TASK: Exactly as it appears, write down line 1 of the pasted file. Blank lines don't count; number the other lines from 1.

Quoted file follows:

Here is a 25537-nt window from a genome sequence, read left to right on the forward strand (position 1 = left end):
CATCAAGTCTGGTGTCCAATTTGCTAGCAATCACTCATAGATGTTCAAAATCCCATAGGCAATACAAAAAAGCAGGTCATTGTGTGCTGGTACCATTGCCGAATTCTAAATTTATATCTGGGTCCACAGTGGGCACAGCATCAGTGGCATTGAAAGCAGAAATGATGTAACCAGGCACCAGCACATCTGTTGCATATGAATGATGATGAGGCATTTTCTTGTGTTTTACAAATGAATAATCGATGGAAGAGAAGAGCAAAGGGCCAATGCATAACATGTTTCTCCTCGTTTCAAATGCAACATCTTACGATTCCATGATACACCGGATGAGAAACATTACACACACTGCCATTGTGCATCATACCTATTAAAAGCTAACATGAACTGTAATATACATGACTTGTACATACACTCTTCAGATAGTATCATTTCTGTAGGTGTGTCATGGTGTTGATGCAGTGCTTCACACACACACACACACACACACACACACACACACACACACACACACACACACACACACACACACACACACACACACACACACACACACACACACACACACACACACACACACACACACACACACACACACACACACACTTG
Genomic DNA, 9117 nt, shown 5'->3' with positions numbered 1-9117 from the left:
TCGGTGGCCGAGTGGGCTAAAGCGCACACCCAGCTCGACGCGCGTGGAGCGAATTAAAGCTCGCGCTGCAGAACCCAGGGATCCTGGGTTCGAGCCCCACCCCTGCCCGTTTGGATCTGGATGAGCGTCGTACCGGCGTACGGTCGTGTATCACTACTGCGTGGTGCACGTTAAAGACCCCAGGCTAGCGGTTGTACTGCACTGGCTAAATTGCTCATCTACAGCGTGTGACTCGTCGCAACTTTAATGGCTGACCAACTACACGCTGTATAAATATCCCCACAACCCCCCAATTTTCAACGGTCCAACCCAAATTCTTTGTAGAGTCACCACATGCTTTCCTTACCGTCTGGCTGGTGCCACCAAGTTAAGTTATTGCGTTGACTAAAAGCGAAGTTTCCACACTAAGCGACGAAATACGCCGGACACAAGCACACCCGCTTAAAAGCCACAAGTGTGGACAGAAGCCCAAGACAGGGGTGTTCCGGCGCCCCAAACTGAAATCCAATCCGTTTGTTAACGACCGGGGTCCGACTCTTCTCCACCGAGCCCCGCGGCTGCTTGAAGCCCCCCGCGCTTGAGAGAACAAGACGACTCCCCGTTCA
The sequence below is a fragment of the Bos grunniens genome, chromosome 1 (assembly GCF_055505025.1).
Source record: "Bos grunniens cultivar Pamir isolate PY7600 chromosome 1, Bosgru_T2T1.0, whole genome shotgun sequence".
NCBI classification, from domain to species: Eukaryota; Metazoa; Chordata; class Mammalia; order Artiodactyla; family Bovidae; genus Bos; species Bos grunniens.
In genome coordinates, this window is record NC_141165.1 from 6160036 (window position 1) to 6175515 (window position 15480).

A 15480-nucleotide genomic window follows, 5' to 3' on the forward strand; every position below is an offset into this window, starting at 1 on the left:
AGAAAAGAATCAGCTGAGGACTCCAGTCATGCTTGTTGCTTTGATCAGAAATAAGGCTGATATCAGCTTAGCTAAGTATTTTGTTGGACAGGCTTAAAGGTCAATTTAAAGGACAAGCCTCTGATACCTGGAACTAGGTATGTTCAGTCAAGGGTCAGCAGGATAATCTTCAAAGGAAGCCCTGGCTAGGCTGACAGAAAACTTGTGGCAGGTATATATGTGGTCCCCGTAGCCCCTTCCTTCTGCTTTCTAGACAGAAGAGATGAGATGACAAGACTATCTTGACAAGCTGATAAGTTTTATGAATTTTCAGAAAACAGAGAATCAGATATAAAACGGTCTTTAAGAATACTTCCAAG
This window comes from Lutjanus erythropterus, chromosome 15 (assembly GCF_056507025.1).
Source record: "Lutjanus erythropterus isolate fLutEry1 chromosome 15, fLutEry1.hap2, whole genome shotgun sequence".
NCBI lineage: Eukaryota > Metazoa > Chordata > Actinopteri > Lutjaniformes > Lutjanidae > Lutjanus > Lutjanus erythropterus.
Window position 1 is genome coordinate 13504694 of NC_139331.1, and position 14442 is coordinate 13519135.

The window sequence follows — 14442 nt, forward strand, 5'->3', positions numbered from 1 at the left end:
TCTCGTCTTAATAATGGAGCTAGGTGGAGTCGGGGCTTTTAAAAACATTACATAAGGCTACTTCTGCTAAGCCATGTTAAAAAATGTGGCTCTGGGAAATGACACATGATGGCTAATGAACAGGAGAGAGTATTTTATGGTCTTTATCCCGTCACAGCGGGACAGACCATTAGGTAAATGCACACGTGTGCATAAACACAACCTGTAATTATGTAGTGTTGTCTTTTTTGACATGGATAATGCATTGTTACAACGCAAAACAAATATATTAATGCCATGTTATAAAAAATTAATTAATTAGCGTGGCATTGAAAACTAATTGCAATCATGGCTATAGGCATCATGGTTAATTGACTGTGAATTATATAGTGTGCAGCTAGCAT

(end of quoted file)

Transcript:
Here is a 25537-nt window from a genome sequence, read left to right on the forward strand (position 1 = left end):